The art of attribution and how to know if you are capturing the entire picture.
Attribution and predictive modeling is one of the hotter topics in marketing and advertising. With more dollars going toward online initiatives and the shift of marketing efforts toward social media, it is becoming more important to accurately decipher the role each media plays in a consumer's purchasing decision. Marketers want to know how to spend their budgets and how to account for the efficacy of the dollars that comprise their budgets.
For the past 10 years, looking at the "last click" model may have worked; today, it paints an inaccurate picture given the decrease in clicks, the increase in retargeting and paid search efforts, the impact of social media, and the need to look at a more integrated marketing picture.
Several attribution modeling tools have standard default models from which to choose, where there are user-established weighted percentages including: last ad, even allocation, even allocation plus exclusions, time weighted, and pattern based. Additionally, you have regression analysis-based models. Both models, although quantitative based, have human elements first and foremost, deciding which model is the best for your brand given the objective, product lifecycle, customer lifetime value, etc. While the model and tool can always be optimized, the goal is typically a call to action, such as a sale.
We can understand what works to drive a sale, but are we capturing the entire picture?
What about a channel that drives a high propensity of consumers to abandon their shopping cart, generates a high volume of Facebook fans, or initiates the majority of live chat sessions? While it is not a sale, these actions are important to paint the picture of the customers' various touch points with your brand, and what different media vehicles drive these actions. Understanding these actions allows you to tailor messaging and target consumers based on what action they are likely to take or information they are actively seeking out.
In an effort to see a more holistic, accurate picture, it is important to look beyond the incoming touch points to attribution of sale, and take into consideration all touch points - both quantitative (data driven) and qualitative. Much like media planning, while research tools are heavily used, it is both an art and a science. The numbers provide a black and white story, but when looking at the larger strategy, there is an art to determining which media, and at what levels, to include in the plan.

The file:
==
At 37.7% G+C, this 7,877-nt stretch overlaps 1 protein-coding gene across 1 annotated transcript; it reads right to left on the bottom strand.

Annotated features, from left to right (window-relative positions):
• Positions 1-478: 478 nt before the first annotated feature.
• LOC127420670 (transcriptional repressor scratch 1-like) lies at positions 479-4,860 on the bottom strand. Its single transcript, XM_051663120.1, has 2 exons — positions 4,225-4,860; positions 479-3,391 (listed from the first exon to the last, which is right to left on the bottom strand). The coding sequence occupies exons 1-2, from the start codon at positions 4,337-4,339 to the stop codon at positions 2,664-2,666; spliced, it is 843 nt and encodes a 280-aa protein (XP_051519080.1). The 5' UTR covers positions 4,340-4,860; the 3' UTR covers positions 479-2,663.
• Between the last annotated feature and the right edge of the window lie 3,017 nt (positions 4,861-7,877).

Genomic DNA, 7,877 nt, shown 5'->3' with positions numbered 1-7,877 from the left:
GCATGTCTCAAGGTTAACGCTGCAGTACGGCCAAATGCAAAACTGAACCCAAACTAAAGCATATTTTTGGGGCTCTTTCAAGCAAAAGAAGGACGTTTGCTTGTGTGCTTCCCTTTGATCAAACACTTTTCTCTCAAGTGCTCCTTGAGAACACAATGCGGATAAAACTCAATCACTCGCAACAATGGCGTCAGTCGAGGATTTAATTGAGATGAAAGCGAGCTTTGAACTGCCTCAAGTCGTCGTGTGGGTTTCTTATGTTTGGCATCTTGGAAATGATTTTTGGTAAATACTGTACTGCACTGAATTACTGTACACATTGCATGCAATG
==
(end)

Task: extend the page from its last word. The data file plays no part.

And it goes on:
While many marketers and agencies continue to work on attribution, no one has perfected it.
First, it is important to look at all qualified actions. While the sale is perceived as the Holy Grail; qualified leads, friends, phone calls, downloads, etc., should not be ignored. Making informed decisions about initiatives will not be complete without taking into consideration both quantitative and qualitative information. This includes everything from website analytics to customer service feedback to user testing and brand studies.
The digital space - like consumer behavior - is continuously evolving. While data management is the new little black dress in online marketing, I believe the next "it" thing will be the marriage of strategic decisions to both budget allocation and true customer engagement.
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As group director of marketing services for Nurun, Amy Manus is responsible for ensuring clients' interactive strategy and objectives translate into targeted, measurable, and successful digital media campaigns.
Amy leads and manages the media team at playing a key role researching and evaluating the digital media landscape, directing clients' innovation and emerging media strategies, inclusive of social media and mobile. She is instrumental in the Nurun's global advertising strategies and development, working with teams in Canada, Europe, and Asia.
Amy is a member of the Interactive Advertising Bureau and the Atlanta Interactive Marketing Association. A native of Cincinnati, Amy received her bachelor's degree in marketing and minor in speech and communications from Clemson University.
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